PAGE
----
Shown is a cryogenic refrigerator installed in the Quantum Information and Sciences Laboratory at the Air Force Research Laboratory’s Information Directorate in Rome, New York. The device is used by AFRL researchers to measure the energy and coherence times of superconducting quantum bits, known as qubits, two important characteristics that determine how long qubits can retain quantum information (Courtesy photo)

This designation, signed by then Acting Secretary of the Air Force John P. Roth in an April 23 memorandum, gives AFRL the authority to achieve faster military capability based on quantum information science, said AFRL commander Major General Heather Pringle.

«AFRL is extremely proud, and has been long-recognized at the national level for its deep technical expertise in QIS with far-ranging applications including clocks and sensors for quantum-enhanced positioning, navigation and timing, quantum communications and networks, and quantum computing», Pringle said. «This designation allows AFRL to expand its collaborations across government, industry and academia, further accelerating the research, development and deployment of quantum technologies».

To support these efforts, AFRL’s Information Directorate, located at Rome, New York, will receive fiscal year 2020 funds, granted under the Defense Quantum Information Science Research and Development Program and in accordance with the National Defense Authorization Act. The funds help the Rome Lab obtain partnerships to gain further knowledge from worldwide leaders in quantum science application, said Doctor Michael Hayduk, Information Directorate deputy director.

«With this designation, AFRL fully intends to further advance the application of quantum technologies across the Department of the Air Force», Hayduk said. «AFRL will expand its global network of QIS collaborators by tapping into both industrial and university expertise. These partnerships are critical in not only accelerating the deployment of QIS technologies but also in developing the future workforce needed to meet emerging national security challenges».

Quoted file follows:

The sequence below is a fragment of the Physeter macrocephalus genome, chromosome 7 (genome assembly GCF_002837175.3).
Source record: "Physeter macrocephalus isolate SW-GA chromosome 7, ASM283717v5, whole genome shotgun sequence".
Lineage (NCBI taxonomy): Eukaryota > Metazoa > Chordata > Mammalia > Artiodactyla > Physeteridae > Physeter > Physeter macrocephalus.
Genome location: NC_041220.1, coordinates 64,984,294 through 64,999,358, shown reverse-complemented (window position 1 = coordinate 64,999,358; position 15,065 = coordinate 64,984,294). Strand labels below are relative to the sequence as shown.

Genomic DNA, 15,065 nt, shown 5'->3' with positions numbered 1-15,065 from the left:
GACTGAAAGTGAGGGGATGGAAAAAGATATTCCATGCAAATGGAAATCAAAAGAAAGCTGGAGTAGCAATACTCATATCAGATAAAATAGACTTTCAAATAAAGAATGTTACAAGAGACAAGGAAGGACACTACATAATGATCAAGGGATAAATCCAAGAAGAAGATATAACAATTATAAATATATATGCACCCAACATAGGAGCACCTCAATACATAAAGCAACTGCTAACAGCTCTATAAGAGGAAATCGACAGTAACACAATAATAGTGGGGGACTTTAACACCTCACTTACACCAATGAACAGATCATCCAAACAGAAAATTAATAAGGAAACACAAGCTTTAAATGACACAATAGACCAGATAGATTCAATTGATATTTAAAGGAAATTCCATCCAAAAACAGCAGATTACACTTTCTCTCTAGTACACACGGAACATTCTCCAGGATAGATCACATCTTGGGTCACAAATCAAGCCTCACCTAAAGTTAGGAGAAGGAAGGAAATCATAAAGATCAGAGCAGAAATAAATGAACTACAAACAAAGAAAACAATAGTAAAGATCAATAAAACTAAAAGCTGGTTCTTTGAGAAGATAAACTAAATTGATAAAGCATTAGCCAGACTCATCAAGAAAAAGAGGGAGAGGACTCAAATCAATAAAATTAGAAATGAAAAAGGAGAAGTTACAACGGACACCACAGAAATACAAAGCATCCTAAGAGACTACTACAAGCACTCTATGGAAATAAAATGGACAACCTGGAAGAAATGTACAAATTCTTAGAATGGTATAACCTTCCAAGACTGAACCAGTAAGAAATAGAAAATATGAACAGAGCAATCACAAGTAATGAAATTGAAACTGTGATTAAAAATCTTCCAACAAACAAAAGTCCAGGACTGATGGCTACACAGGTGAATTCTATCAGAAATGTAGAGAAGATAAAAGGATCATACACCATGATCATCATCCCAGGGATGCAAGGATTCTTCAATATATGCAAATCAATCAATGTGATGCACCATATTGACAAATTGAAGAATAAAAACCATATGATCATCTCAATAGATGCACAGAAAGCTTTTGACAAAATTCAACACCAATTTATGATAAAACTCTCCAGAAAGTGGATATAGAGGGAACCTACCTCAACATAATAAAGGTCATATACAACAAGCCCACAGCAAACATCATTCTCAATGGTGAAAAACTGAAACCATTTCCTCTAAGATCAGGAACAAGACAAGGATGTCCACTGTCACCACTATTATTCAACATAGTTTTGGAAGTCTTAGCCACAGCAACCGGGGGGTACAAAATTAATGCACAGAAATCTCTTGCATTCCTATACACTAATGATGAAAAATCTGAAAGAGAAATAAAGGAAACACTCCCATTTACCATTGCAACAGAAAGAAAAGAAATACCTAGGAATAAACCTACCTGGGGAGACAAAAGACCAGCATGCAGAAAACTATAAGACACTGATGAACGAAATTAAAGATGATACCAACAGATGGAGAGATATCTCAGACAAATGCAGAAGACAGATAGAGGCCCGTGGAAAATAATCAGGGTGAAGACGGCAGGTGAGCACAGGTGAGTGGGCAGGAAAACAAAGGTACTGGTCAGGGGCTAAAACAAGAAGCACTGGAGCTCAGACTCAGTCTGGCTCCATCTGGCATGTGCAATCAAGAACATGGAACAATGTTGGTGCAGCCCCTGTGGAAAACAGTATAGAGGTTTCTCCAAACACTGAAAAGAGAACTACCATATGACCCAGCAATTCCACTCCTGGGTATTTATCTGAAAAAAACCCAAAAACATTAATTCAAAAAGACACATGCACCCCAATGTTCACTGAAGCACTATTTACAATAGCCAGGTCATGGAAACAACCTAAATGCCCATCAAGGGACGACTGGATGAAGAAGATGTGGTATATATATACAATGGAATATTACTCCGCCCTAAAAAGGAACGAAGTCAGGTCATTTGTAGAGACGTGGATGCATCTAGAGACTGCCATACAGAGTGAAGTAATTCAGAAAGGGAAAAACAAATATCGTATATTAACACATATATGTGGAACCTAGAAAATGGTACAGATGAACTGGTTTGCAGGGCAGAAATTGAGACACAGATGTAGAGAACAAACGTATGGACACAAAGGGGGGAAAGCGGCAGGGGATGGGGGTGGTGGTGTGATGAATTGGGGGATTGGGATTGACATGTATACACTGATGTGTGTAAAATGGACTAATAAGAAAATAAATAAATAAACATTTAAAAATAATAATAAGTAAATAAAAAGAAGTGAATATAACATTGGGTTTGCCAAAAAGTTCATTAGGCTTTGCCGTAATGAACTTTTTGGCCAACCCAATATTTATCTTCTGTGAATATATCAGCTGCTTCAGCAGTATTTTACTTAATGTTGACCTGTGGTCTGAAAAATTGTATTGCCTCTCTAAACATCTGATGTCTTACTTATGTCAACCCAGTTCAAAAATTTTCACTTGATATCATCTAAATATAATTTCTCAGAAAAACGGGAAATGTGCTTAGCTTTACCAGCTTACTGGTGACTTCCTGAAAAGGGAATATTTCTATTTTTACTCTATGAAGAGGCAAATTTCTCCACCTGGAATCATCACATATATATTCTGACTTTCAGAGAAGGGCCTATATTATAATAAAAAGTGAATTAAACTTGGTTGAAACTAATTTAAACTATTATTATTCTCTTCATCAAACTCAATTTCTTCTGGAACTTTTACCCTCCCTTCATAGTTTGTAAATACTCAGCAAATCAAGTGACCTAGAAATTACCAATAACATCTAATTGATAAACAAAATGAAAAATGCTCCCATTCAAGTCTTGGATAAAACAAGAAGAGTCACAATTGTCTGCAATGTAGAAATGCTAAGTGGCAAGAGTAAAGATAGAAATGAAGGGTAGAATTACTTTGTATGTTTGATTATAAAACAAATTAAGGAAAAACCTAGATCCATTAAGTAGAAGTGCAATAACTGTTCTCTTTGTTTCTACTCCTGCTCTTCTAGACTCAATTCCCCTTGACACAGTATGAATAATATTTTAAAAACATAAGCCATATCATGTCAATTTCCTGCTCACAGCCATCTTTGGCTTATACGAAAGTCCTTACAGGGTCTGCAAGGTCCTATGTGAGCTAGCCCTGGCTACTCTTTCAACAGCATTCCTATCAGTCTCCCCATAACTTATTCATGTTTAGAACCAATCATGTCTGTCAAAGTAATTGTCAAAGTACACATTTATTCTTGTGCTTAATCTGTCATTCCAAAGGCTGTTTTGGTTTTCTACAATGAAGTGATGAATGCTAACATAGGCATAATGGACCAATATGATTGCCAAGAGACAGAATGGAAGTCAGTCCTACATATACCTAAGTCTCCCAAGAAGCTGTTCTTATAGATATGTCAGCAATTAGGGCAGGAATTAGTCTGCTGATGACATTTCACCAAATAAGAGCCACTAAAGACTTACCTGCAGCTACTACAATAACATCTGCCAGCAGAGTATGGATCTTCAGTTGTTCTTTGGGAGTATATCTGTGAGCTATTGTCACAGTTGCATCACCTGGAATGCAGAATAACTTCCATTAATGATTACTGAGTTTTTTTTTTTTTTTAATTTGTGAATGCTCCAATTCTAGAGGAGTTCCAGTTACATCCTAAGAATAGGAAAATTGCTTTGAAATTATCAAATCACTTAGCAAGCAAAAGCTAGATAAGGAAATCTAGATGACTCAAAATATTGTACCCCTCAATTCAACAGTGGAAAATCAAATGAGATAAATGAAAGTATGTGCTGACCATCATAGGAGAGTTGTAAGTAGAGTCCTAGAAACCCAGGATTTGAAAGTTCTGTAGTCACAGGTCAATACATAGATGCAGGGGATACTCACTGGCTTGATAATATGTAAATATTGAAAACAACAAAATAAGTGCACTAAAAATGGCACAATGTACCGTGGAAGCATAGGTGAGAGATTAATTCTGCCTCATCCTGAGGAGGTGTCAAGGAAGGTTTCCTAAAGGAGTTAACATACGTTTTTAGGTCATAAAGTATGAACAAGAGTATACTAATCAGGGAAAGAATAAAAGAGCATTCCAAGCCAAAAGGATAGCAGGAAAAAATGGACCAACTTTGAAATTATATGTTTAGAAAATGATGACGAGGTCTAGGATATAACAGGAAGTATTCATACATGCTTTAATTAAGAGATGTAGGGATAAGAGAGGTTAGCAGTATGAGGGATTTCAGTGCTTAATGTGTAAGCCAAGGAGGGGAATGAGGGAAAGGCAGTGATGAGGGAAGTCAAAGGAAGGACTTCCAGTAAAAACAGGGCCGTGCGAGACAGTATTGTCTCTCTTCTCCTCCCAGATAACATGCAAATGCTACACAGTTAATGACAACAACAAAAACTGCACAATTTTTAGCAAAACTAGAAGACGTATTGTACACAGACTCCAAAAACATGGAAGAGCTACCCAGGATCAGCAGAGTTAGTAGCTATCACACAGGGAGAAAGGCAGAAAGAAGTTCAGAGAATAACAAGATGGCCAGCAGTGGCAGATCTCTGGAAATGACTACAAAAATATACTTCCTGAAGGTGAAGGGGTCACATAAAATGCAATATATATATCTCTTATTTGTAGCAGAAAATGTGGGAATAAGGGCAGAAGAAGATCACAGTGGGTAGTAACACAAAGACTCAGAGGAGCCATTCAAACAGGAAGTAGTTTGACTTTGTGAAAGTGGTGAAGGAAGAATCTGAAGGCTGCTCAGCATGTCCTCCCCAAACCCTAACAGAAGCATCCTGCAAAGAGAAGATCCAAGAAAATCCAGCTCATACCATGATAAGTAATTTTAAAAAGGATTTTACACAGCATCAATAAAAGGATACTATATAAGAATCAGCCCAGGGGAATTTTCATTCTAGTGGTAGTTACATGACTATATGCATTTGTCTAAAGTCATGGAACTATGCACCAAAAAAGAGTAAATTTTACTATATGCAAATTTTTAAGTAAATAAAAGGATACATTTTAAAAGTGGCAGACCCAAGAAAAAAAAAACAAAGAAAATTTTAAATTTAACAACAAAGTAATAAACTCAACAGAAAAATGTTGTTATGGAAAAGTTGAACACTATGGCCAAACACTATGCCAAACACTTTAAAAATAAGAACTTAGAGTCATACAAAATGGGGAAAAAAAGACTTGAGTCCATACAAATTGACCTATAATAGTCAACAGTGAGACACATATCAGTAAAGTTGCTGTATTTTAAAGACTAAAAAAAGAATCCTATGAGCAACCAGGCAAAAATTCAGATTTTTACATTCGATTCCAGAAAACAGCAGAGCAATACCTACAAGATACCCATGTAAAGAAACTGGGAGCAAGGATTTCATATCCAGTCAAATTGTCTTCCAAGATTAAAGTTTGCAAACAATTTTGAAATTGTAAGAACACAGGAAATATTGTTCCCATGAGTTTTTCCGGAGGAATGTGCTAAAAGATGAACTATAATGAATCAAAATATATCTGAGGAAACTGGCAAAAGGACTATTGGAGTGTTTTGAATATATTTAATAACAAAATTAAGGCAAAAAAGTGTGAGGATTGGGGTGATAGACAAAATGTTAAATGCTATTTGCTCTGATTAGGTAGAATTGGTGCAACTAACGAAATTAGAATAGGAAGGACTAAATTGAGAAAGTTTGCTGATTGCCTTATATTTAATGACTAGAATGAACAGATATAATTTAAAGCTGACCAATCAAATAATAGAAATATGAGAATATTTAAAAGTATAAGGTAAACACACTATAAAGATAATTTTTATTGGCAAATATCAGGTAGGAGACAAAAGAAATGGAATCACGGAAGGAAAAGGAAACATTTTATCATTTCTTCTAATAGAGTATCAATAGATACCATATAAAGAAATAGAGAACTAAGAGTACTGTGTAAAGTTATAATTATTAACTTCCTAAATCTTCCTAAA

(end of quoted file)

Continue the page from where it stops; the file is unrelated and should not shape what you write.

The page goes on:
Skyborg Vanguard

The Skyborg leadership team conducted a two-hours and ten-minute flight test April 29 of the Skyborg Autonomy Core System (ACS) aboard a Kratos UTAP-22 tactical unmanned vehicle at Tyndall Air Force Base (AFB), Florida.

Kratos UTAP-22
The Skyborg autonomy core system launches aboard a Kratos UTAP-22 tactical unmanned vehicle at Tyndall AFB, Florida on April 29 (U.S. Air Force photo)

Termed Milestone 1 of the Autonomous Attritable Aircraft Experimentation (AAAx) campaign, the ACS performed a series of foundational behaviors necessary to characterize safe system operation. The ACS demonstrated basic aviation capabilities and responded to navigational commands, while reacting to geo-fences, adhering to aircraft flight envelopes, and demonstrating coordinated maneuvering. It was monitored from both airborne and ground command and control stations.

The Skyborg Vanguard team is a unique relationship that pairs Brigadier General Dale White, Program Executive Officer (PEO) for Fighters and Advanced Aircraft as the Skyborg PEO, and Brigadier General Heather Pringle, Commander of the Air Force Research Laboratory (AFRL) as the Skyborg Technology Executive Officer (TEO). The 96th Test Wing, under the leadership of Brigadier General Scott Cain, serves as the executing agent for these test missions.

«We’re extremely excited for the successful flight of an early version of the “brain” of the Skyborg system. It is the first step in a marathon of progressive growth for Skyborg technology», said White. «These initial flights kickoff the experimentation campaign that will continue to mature the ACS and build trust in the system».

Milestone 1 is the first step in testing the ACS and begins a sequence of experimentation events planned over the next several months.